Portman conceded it was inevitable that mistakes would happen and overcharges would be made, but said the key was how companies owned up to those mistakes and make things right. He said that "some companies have better ways of doing that than others."
Comcast's Karinshak was the first to testify, setting the general tone of contrition combined with pledges to do better and explanations of how that was already happening.
"Comcast and industry have not always made customer service the priority it should have been. I am sorry for that," he said. But he outlined the steps and investments Comcast had made and would make to improve the experience.
He said the company was 1) investing in added training for all employees; 2) rolled out a cloud-based platform so customers don’t have to keep repeating information; 3) reassessing policies and fees; and 4) in response to committee concerns, had reaffirmed in writing with its retention specialists that they are expected to "promptly facilitate a disconnect for a customer who isn't interested in answering questions."
Charter said, it too was investing in customer service and in fixing the overcharge issue. It will give affected customers a 12-month credit, and legacy TWC customers a month credit since TWC says it is now monitoring and correcting overcharges every month.
Portman said that rather than the 12-month credit, Charter and TWC should be tracking down just how long the overcharges had lasted and making customers whole, saying they had made "no efforts" to do so, instead making it a practice to "pocket the overcharges."
The legislators recognized MVPD efforts to improve their customer service, with Portman tying those efforts to the prodding of the committee investigation, but they still had plenty of issues, including upselling, difficulty in identifying and removing fees, and hidden price breaks offered as last-ditch efforts to retain customers.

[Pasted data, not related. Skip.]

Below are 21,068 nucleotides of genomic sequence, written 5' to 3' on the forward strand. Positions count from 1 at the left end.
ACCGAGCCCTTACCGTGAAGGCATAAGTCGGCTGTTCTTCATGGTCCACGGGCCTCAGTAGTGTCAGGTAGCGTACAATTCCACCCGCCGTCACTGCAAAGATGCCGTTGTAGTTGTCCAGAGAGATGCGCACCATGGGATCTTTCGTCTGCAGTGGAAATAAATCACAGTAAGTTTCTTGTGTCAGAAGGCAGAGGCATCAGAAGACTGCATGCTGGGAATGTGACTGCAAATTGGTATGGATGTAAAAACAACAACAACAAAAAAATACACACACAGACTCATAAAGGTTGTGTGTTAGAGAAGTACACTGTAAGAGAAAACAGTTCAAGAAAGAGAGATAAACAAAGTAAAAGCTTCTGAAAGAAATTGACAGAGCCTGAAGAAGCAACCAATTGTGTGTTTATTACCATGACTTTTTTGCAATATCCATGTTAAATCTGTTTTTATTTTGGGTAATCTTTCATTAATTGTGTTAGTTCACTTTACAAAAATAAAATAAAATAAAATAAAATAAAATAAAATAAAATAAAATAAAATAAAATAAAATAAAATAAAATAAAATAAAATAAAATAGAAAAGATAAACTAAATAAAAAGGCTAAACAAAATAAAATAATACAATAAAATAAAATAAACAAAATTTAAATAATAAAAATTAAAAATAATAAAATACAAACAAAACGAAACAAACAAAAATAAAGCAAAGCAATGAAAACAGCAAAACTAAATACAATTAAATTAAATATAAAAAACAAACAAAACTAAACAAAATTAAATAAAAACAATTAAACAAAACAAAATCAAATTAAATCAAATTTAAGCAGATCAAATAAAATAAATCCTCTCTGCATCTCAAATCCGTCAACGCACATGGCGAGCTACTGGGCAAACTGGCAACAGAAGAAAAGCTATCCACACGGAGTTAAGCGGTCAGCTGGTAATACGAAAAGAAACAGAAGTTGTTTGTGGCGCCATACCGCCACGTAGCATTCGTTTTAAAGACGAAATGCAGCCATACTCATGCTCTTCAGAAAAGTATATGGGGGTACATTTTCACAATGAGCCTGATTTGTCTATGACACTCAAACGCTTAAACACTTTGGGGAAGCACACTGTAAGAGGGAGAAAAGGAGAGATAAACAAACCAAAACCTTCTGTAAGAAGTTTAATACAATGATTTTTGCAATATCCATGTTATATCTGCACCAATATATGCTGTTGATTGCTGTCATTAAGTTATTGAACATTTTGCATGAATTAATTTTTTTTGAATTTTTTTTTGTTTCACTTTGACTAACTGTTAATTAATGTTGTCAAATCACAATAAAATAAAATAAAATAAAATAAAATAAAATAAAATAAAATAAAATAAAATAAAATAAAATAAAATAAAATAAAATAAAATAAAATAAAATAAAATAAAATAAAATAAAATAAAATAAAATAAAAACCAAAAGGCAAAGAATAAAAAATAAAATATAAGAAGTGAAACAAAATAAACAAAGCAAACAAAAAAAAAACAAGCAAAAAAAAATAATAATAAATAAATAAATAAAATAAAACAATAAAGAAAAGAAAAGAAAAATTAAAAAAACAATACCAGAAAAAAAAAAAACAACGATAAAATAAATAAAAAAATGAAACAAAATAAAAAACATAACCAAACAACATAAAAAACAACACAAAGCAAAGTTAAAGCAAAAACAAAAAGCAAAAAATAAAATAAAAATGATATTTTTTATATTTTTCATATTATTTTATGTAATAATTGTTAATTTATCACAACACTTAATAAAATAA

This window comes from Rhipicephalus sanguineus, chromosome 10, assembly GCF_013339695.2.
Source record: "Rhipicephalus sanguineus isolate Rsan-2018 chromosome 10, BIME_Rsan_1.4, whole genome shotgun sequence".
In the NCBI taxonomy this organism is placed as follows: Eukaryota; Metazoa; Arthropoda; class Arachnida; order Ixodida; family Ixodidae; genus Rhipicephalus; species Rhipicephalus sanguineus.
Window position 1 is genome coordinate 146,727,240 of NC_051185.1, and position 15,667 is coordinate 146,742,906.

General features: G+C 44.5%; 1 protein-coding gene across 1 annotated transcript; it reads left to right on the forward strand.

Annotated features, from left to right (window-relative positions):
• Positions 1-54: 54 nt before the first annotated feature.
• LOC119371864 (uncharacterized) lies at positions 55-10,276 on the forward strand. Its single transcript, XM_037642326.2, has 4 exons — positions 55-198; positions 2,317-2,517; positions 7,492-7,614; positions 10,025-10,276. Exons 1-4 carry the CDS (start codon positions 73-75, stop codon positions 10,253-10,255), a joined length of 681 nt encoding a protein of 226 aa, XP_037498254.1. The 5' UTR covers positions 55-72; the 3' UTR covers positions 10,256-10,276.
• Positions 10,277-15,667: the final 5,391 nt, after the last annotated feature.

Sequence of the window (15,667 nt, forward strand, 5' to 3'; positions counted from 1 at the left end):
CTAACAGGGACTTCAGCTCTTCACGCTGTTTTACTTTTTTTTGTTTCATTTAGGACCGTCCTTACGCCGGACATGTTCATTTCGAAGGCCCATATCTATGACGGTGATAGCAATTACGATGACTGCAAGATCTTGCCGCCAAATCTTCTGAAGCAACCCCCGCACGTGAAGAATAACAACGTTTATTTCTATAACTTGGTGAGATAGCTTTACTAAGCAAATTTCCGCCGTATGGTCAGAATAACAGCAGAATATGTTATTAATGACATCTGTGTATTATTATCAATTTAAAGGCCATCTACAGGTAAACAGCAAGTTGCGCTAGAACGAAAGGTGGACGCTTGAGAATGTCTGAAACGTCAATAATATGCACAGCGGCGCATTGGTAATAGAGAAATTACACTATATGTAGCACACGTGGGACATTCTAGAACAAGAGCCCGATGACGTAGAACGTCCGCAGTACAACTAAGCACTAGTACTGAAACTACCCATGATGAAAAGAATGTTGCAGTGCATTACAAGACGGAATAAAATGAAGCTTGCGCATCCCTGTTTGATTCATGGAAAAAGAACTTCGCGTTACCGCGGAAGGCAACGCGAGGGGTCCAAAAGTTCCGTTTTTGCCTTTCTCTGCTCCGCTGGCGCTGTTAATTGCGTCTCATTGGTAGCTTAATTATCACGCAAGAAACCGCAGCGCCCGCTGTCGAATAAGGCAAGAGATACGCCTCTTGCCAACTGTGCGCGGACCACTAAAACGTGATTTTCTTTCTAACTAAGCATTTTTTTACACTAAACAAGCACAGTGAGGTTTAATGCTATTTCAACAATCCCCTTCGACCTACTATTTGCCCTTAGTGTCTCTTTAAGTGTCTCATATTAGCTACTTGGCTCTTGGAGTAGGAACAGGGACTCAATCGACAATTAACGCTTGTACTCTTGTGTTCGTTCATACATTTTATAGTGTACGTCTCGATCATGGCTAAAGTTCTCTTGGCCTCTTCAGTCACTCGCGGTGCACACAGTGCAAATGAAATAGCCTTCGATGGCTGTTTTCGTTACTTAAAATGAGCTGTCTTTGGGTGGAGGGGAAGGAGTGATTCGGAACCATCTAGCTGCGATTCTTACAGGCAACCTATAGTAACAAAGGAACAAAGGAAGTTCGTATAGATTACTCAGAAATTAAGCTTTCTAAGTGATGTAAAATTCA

McCaskill and Portman both took issue with the placement of regional sports network and retrans fees as separate line items, leaving the impression that they were among the government taxes and fees rather than program costs.
Sen. Rand Paul (R-Ky.) suggested the subcommittee had other things to focus on, like the Pentagon or the Federal Reserve (which has never been audited), and that given Congress' low approval rating—lower than cable service—maybe it should focus on fixing its own house rather than targeting an industry that brought jobs and dollars to the economies of their states, a $4.7 billion impact on his home state of Kentucky, for instance.
"We are pointed to low customer satisfaction surveys. Well, one thing's very clear: Television providers' customer satisfaction still exceeds that of Congress. I'm not sure really if there is enough wisdom in Congress that we can impart to people who actually have a higher approval rating than we do."
Rand even talked about the trouble deciphering Congress' bills. "Congress uses bills that are hundreds, if not thousands, of pages long, filled with wonky technical jargon, that is unapproachable to the average reader. Congress uses high-pressure situations to get people to accept bills they don't like. Few members actually read the bills before they agree to them. Unfortunately, when you are not happy with your government, you can't change your legislative provider."
McCaskill countered—and Portman concurred—though after Paul had exited the hearing—that the subcommittee had done muscular oversight on a range of issues, now including cable service and billing, and that if Congress were not going to investigate those who had higher approval ratings, the subcommittee could just hang a "gone fishing" sign over the door.